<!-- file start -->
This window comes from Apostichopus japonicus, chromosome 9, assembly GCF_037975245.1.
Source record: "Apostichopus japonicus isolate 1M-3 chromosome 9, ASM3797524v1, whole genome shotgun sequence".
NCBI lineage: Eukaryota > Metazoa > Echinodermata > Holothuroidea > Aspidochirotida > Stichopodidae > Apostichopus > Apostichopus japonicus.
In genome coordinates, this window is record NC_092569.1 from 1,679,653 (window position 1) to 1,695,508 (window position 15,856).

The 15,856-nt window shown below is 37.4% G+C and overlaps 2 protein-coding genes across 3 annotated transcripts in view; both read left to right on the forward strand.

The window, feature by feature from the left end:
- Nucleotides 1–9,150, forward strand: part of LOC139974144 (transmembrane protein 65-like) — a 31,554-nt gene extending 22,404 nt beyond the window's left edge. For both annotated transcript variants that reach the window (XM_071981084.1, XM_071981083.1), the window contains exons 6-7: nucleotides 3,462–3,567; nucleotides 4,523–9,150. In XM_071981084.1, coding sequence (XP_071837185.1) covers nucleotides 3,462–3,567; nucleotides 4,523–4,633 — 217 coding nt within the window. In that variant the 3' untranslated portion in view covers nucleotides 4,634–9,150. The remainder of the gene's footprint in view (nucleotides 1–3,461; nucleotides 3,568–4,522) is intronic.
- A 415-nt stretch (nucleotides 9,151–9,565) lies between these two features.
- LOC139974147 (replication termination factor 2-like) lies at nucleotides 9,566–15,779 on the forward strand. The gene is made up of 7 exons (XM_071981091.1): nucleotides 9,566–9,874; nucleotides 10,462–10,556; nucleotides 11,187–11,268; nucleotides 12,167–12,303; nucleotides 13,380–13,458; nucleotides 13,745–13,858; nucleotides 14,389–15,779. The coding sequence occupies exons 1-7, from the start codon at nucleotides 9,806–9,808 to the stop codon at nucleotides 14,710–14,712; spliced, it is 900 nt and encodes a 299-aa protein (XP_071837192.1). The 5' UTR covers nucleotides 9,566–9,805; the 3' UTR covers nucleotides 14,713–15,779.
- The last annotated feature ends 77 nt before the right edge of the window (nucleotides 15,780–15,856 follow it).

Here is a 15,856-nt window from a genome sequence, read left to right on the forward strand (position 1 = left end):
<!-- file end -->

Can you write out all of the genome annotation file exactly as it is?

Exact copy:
This window comes from Apostichopus japonicus, chromosome 9, assembly GCF_037975245.1.
Source record: "Apostichopus japonicus isolate 1M-3 chromosome 9, ASM3797524v1, whole genome shotgun sequence".
NCBI lineage: Eukaryota > Metazoa > Echinodermata > Holothuroidea > Aspidochirotida > Stichopodidae > Apostichopus > Apostichopus japonicus.
In genome coordinates, this window is record NC_092569.1 from 1,679,653 (window position 1) to 1,695,508 (window position 15,856).

The 15,856-nt window shown below is 37.4% G+C and overlaps 2 protein-coding genes across 3 annotated transcripts in view; both read left to right on the forward strand.

The window, feature by feature from the left end:
- Nucleotides 1–9,150, forward strand: part of LOC139974144 (transmembrane protein 65-like) — a 31,554-nt gene extending 22,404 nt beyond the window's left edge. For both annotated transcript variants that reach the window (XM_071981084.1, XM_071981083.1), the window contains exons 6-7: nucleotides 3,462–3,567; nucleotides 4,523–9,150. In XM_071981084.1, coding sequence (XP_071837185.1) covers nucleotides 3,462–3,567; nucleotides 4,523–4,633 — 217 coding nt within the window. In that variant the 3' untranslated portion in view covers nucleotides 4,634–9,150. The remainder of the gene's footprint in view (nucleotides 1–3,461; nucleotides 3,568–4,522) is intronic.
- A 415-nt stretch (nucleotides 9,151–9,565) lies between these two features.
- LOC139974147 (replication termination factor 2-like) lies at nucleotides 9,566–15,779 on the forward strand. The gene is made up of 7 exons (XM_071981091.1): nucleotides 9,566–9,874; nucleotides 10,462–10,556; nucleotides 11,187–11,268; nucleotides 12,167–12,303; nucleotides 13,380–13,458; nucleotides 13,745–13,858; nucleotides 14,389–15,779. The coding sequence occupies exons 1-7, from the start codon at nucleotides 9,806–9,808 to the stop codon at nucleotides 14,710–14,712; spliced, it is 900 nt and encodes a 299-aa protein (XP_071837192.1). The 5' UTR covers nucleotides 9,566–9,805; the 3' UTR covers nucleotides 14,713–15,779.
- The last annotated feature ends 77 nt before the right edge of the window (nucleotides 15,780–15,856 follow it).

Here is a 15,856-nt window from a genome sequence, read left to right on the forward strand (position 1 = left end):